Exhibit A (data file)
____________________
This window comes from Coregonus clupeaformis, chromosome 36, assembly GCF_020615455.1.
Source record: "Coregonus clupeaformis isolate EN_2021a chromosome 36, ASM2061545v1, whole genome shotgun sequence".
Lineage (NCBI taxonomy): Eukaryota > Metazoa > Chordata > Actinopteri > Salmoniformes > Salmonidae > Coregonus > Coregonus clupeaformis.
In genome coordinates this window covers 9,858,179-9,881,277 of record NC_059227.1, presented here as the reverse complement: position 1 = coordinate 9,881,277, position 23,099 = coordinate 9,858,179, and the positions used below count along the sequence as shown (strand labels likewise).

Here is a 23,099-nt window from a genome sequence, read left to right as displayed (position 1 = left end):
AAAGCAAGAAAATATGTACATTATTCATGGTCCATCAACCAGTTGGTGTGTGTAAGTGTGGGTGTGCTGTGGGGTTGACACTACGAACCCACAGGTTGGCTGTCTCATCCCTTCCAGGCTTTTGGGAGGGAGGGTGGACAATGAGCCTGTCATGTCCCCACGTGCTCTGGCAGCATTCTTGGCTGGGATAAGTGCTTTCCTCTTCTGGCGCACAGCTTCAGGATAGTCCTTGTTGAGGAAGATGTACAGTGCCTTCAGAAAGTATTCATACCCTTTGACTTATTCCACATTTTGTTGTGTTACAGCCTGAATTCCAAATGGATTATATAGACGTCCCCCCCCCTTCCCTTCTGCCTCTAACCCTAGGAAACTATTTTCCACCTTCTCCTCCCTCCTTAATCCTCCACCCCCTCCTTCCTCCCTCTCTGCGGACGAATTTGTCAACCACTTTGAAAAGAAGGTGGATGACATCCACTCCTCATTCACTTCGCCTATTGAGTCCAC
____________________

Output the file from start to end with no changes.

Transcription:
This window comes from Coregonus clupeaformis, chromosome 36, assembly GCF_020615455.1.
Source record: "Coregonus clupeaformis isolate EN_2021a chromosome 36, ASM2061545v1, whole genome shotgun sequence".
Lineage (NCBI taxonomy): Eukaryota > Metazoa > Chordata > Actinopteri > Salmoniformes > Salmonidae > Coregonus > Coregonus clupeaformis.
In genome coordinates this window covers 9,858,179-9,881,277 of record NC_059227.1, presented here as the reverse complement: position 1 = coordinate 9,881,277, position 23,099 = coordinate 9,858,179, and the positions used below count along the sequence as shown (strand labels likewise).

Here is a 23,099-nt window from a genome sequence, read left to right as displayed (position 1 = left end):
AAAGCAAGAAAATATGTACATTATTCATGGTCCATCAACCAGTTGGTGTGTGTAAGTGTGGGTGTGCTGTGGGGTTGACACTACGAACCCACAGGTTGGCTGTCTCATCCCTTCCAGGCTTTTGGGAGGGAGGGTGGACAATGAGCCTGTCATGTCCCCACGTGCTCTGGCAGCATTCTTGGCTGGGATAAGTGCTTTCCTCTTCTGGCGCACAGCTTCAGGATAGTCCTTGTTGAGGAAGATGTACAGTGCCTTCAGAAAGTATTCATACCCTTTGACTTATTCCACATTTTGTTGTGTTACAGCCTGAATTCCAAATGGATTATATAGACGTCCCCCCCCCTTCCCTTCTGCCTCTAACCCTAGGAAACTATTTTCCACCTTCTCCTCCCTCCTTAATCCTCCACCCCCTCCTTCCTCCCTCTCTGCGGACGAATTTGTCAACCACTTTGAAAAGAAGGTGGATGACATCCACTCCTCATTCACTTCGCCTATTGAGTCCAC